Daredevil set to attempt record-breaking free-fall from 23 miles up
Felix Baumgartner on Sunday is expected to attempt to skydive 23 miles from the edge of space to earth — and in the process attempt to reach a free-fall speed in excess of the speed of sound. Both the height and the speed would break records.
Extreme athlete Felix Baumgartner on Sunday will attempt a 23-mile free fall, with the hope of breaking the sound barrier.
He'll be descending from a height some three times higher than cruising altitude of most commercial airliners — scraping the edge of space.
What will he be facing? And what does falling feel like to the rest of us less-extreme athletes?
Jen Sharp, a skydiving instructor and co-founder of Female Skydiving Instructors, has jumped over 3,000 times — frequently with a novice strapped to her. Sharp said Baumgartner should have an absolutely incredible view as he falls to earth at, he hopes, speeds in excess of 690 mph.
"No matter how many times I get up in the air, it's just a beautiful place," Sharp said.
As Baumgartner falls, he'll be confronted with what's called the "distance illusion," Sharp said. Much like how a car on the horizon doesn't seem to ever get any closer, until you're practically on top of it, Sharp said Baumgartner won't notice his speed until he's nearly on the ground.
"The perception of free fall, we don't actually feel like we're falling because there's no acceleration, we're at a constant rate and, the ground is so far away — even at 10,000 feet, even at 6,000 feet — that you don't notice that you're moving toward it," she said. "You just feel like you're flying."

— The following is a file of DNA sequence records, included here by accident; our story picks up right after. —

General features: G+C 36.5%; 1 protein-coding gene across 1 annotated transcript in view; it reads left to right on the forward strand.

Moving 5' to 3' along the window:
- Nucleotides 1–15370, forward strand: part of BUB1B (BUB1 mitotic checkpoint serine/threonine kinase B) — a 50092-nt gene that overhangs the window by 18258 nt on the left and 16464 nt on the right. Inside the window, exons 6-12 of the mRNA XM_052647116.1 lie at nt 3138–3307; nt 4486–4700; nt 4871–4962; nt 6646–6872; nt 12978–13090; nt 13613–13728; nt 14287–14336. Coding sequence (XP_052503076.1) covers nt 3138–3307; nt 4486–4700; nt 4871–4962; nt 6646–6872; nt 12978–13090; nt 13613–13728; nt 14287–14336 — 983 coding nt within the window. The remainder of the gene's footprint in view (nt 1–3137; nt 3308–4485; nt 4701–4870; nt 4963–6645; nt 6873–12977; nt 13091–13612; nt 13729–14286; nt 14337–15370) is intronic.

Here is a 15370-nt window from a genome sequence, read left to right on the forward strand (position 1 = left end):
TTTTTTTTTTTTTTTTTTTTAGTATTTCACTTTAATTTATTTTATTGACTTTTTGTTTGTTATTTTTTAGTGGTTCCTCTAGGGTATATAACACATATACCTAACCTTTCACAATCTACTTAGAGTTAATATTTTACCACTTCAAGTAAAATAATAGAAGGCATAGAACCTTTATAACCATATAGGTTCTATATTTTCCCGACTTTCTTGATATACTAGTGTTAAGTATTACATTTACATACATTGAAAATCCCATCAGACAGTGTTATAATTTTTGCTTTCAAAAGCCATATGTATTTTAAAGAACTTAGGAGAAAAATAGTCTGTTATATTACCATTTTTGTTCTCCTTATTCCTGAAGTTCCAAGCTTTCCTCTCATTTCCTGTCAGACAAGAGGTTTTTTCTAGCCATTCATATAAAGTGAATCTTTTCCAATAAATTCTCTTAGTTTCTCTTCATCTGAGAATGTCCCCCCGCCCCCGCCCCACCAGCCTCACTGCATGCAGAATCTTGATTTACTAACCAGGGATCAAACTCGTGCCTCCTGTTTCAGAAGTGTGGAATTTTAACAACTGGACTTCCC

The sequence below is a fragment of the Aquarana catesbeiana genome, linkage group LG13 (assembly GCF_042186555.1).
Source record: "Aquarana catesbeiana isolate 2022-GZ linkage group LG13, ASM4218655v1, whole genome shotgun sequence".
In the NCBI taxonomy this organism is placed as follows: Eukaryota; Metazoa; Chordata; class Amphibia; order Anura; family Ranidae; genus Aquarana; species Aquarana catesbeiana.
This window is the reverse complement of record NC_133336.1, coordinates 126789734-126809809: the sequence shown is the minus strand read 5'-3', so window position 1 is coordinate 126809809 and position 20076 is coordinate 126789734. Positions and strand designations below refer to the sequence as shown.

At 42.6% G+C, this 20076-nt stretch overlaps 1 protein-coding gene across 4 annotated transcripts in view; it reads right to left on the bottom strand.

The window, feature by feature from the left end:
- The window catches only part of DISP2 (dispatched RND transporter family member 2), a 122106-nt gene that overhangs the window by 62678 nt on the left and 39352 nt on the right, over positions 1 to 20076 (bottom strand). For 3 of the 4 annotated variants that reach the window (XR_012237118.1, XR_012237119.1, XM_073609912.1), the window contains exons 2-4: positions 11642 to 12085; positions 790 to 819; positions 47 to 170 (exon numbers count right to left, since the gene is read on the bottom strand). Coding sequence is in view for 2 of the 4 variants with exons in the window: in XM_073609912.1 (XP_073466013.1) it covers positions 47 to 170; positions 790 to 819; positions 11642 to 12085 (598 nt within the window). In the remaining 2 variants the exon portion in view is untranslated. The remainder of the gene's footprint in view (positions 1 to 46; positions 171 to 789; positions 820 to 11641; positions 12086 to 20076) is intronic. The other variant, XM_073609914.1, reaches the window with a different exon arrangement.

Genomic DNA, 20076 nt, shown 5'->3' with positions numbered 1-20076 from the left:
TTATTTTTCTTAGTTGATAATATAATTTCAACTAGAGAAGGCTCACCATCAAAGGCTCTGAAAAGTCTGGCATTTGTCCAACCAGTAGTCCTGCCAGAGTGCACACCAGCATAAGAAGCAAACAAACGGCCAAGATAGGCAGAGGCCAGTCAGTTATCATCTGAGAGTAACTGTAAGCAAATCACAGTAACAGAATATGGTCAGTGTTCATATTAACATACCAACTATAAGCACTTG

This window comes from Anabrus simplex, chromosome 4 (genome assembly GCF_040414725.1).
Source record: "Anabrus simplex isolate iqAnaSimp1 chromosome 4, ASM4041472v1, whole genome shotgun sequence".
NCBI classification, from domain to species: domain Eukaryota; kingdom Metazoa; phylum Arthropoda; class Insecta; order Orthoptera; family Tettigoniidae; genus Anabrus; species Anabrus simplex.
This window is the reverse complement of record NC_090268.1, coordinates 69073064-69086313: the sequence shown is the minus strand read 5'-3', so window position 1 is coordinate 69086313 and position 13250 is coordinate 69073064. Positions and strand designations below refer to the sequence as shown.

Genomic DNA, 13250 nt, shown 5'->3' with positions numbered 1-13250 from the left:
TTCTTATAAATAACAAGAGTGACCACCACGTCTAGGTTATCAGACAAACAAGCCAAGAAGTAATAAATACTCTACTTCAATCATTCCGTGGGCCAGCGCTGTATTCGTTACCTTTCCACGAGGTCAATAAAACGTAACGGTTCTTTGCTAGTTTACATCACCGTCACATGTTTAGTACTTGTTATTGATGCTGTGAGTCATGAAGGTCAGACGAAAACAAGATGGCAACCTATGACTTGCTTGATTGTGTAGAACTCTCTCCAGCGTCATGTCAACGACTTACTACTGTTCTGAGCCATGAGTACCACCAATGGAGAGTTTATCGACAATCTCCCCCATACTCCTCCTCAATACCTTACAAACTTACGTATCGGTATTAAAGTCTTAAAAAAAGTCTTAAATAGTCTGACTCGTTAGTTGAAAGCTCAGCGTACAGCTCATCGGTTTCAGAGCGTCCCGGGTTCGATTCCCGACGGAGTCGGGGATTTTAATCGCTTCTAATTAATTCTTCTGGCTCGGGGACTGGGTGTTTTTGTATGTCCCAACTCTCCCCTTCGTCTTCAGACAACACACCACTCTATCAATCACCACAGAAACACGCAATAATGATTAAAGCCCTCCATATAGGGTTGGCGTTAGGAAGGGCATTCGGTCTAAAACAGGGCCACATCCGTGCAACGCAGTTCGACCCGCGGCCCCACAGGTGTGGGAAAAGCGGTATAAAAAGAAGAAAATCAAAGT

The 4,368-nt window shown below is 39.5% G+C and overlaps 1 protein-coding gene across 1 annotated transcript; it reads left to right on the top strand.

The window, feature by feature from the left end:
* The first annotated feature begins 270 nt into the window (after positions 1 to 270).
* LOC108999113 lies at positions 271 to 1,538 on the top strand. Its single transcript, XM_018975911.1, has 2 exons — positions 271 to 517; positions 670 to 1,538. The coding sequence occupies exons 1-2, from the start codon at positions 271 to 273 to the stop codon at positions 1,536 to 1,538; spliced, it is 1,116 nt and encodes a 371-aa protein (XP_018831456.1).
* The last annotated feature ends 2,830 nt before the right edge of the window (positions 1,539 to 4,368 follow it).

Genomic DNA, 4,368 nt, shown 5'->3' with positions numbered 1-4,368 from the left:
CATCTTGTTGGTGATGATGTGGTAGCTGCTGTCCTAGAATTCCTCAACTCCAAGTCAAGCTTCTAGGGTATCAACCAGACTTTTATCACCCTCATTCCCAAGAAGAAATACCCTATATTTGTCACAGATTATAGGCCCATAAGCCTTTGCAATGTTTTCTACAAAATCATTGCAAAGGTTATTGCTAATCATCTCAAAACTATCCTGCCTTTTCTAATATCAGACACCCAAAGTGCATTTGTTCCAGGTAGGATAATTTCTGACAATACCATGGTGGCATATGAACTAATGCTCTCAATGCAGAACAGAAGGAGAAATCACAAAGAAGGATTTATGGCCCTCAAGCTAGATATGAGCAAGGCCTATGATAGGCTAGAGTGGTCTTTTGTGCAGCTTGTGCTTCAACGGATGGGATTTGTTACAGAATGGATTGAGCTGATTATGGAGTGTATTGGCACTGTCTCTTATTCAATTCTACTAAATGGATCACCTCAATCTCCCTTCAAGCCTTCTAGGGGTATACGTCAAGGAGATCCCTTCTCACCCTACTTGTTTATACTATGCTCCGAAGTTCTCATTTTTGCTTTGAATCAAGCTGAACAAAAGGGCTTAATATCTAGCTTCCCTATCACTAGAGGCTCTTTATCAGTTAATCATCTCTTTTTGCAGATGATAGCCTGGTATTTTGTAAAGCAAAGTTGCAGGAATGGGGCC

The key is to be ultra aware of what's going on, Sharp said, no matter how much you want to just lean back and take it in. The average free-fall lasts just 45 seconds, so too many distractions can quickly lead to a rushed landing.
"At 10,000 feet, everything looks small — including your problems. You just are, really, right in the moment," she said. "The wonderful thing is we can actually do that in our lives — sometimes we don't practice that. We're always looking at what just happened to us, and questioning the decisions we made, or looking ahead, planning ahead."
That's what skydivers who've been doing it for a long time really love, Sharp said. They're present in the moment, and totally focused, she said.
Sharp said in attempting to break the sound barrier, Baumgartner will be pushing the limits of his equipment.
"We really admire people who do that. We vicariously achieve through them and it's really fun to see something like that happen," she said.
Baumgartner has been trying to launch his attempt since Monday, but high winds and other adverse conditions have repeatedly thwarted him. Baumgartner will ride in a balloon up to almost 23 miles before jumping out of a capsule in a specially made pressurized suit.
He'll freefall until 1,500 feet where, if all goes well, his parachute will open and guide him to a safe landing.
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